Wednesday, February 6, 2008
Why do converts to Islam change their name?
Lately, it seems like people have been asking me this question. Most of the people who keep asking me the question are those who were “born into Islam” and from other countries. I was in a meeting for a Muslim organization and this brother (who apparently didn’t realize there were several converts in the room) asked, “Why do they change their names? What’s wrong with names like Jack or Karen? And what about their family lineage? They’re erasing it when they change their names!” The brother whom he was speaking to responded by saying, “I don’t get it either.” Since I’ve never been one to stay quiet, especially when I feel like someone is addressing me- after all I changed my name once I converted to Islam- I told them that people have different reasons for doing so. Some of it depends on the person’s culture, life experience and who gave them dawah before they converted. Here are the reasons why I personally chose to change my name:
Most of my ancestors were brought to the United Stated States and the West Indies as slaves. When they arrived, the slave masters changed their African names. Not only were slaves given European/American first names but their surname was changed to the slave master’s surname. Once I learned this bit of history I didn’t see why I should carry on the legacy of a man who not only owned my family but deprived them of their freedom and deliberately erased their cultural and religious heritage. I did not feel any connection to my surname.
As for my first and middle names, I never liked them. When I was five years old I told my mother that I was going to change my name. I’m sure everyone thought it was so cute when I said that. They didn’t know how serious I was. I knew I was going to do it someday I just needed the means and of course, a name I felt comfortable with. I also did not feel an attachment to my first name because I seldom went by it. Like many West Indians (as well as African-Americans) I had another name I went by. My father called me “Phil” (a long story, trust me), my grandmother and other members of my Jamaican family called me “Sweetie” (as in the British way of saying candy) and my friends called me “Fee Fee” (please don’t ask.)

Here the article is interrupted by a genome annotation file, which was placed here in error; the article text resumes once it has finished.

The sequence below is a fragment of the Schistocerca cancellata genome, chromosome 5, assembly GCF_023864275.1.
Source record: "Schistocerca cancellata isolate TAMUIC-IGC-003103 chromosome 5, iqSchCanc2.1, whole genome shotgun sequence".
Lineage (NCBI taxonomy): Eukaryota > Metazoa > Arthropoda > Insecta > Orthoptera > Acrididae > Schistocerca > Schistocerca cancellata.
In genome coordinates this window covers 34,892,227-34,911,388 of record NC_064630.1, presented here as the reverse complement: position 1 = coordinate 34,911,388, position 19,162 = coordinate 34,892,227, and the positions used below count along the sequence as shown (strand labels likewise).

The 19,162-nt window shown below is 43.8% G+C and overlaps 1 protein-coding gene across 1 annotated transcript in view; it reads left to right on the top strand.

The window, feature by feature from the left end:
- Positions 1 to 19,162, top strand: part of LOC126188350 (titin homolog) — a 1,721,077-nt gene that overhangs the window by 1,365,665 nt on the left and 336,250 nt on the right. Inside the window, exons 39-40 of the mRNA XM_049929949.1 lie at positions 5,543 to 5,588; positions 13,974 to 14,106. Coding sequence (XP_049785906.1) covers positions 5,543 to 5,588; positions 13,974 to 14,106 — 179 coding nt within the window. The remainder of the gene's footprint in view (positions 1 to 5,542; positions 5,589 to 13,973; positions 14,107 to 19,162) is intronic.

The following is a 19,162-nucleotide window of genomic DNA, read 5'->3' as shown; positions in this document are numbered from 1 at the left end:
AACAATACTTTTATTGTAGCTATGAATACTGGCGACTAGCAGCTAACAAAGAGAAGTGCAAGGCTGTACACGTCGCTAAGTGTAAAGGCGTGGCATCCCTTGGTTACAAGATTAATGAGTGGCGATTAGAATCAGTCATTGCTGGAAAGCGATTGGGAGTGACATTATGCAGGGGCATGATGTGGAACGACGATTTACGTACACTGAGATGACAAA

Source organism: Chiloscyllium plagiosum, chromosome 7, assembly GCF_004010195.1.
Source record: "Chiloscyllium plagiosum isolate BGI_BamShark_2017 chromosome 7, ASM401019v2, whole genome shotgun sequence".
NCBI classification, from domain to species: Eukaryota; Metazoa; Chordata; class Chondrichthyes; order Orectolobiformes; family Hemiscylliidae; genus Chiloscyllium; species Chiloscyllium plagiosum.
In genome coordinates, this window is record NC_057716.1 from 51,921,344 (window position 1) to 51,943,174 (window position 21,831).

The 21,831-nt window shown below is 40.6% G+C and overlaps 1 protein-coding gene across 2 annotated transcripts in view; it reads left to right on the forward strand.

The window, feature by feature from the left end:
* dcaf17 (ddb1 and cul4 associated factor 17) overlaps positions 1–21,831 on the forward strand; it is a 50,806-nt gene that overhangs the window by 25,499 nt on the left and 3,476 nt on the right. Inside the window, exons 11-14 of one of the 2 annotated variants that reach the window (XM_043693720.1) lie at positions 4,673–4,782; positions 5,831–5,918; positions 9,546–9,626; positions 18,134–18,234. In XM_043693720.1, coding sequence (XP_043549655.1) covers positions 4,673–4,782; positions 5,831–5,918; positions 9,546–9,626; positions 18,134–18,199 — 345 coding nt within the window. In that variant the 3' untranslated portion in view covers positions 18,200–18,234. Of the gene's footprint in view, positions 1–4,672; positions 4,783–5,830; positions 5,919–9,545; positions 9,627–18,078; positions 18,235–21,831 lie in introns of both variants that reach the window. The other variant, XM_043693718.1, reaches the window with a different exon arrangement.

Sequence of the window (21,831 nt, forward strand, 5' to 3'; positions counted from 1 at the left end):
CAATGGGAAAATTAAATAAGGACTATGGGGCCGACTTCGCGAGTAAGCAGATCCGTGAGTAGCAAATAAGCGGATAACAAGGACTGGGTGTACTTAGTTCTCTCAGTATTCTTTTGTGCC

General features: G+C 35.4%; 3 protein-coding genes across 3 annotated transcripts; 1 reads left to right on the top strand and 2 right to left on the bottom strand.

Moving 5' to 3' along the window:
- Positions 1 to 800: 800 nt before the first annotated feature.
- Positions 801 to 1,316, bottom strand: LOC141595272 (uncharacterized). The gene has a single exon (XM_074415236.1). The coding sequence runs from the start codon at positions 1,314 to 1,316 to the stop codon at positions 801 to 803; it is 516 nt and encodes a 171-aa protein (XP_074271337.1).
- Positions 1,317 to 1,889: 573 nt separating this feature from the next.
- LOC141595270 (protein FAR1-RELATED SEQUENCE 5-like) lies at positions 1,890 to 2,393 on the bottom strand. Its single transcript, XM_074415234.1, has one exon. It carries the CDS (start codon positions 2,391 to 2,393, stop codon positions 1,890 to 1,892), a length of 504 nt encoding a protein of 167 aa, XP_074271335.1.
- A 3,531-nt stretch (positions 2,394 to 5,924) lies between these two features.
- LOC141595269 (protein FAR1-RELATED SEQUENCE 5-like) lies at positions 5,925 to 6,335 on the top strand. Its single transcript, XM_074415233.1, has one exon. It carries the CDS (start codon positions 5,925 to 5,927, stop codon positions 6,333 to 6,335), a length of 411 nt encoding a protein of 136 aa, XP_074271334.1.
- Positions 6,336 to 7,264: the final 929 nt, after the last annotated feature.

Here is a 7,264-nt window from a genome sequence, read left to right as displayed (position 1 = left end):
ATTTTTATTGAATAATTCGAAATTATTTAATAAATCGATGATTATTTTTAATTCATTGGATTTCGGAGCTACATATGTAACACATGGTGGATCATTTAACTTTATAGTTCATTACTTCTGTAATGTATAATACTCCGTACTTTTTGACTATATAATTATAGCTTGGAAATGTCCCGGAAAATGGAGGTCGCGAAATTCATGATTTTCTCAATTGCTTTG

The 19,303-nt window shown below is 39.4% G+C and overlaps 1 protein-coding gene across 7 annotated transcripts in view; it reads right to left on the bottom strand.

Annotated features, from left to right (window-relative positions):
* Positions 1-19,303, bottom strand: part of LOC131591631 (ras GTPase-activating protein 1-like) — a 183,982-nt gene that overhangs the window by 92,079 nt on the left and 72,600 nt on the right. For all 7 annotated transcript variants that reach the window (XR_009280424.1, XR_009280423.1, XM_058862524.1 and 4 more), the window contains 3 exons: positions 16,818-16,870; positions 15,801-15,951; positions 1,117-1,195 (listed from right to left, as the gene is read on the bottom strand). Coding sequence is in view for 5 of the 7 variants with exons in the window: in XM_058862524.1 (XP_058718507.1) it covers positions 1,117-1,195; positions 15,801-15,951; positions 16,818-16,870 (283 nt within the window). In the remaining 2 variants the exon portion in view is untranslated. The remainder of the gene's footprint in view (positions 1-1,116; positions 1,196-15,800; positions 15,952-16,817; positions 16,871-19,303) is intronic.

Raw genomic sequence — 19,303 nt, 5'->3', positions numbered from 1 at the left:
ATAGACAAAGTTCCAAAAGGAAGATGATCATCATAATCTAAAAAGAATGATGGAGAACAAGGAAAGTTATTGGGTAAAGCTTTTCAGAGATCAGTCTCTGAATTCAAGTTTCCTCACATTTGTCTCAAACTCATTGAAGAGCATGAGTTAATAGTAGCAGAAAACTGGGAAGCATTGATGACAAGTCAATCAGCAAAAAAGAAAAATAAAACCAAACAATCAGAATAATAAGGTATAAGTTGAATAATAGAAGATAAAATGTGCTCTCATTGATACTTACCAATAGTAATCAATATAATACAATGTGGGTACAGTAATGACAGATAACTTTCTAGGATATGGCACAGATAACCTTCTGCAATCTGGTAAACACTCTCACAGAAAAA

Lastly, when I converted to Islam, people not only assumed that I would take another name, they told me I should. They said I had to depart from my kaafir name. I was Muslim now and I needed to have a “Muslim name.” Whether I believed that or not, I’d already decided to do it anyway. I thought to myself, what better time. I’m becoming a new person. Why not take a name to reflect my new identity? So I chose one and didn’t legally change it until 2001.
So there you have it, my own personal reasons for changing my name. Once I finished telling the brother the aforementioned reasons he was forced to rethink his perception of converts who change their names. I also reminded him that some people change their name because of its meaning or what it stands for. For instance, a friend of mine was named after a Greek goddess. Once she became Muslim she didn’t feel comfortable having that name anymore (hence the reason for her name change.)
So, tell me, have you changed your name? Why or why not?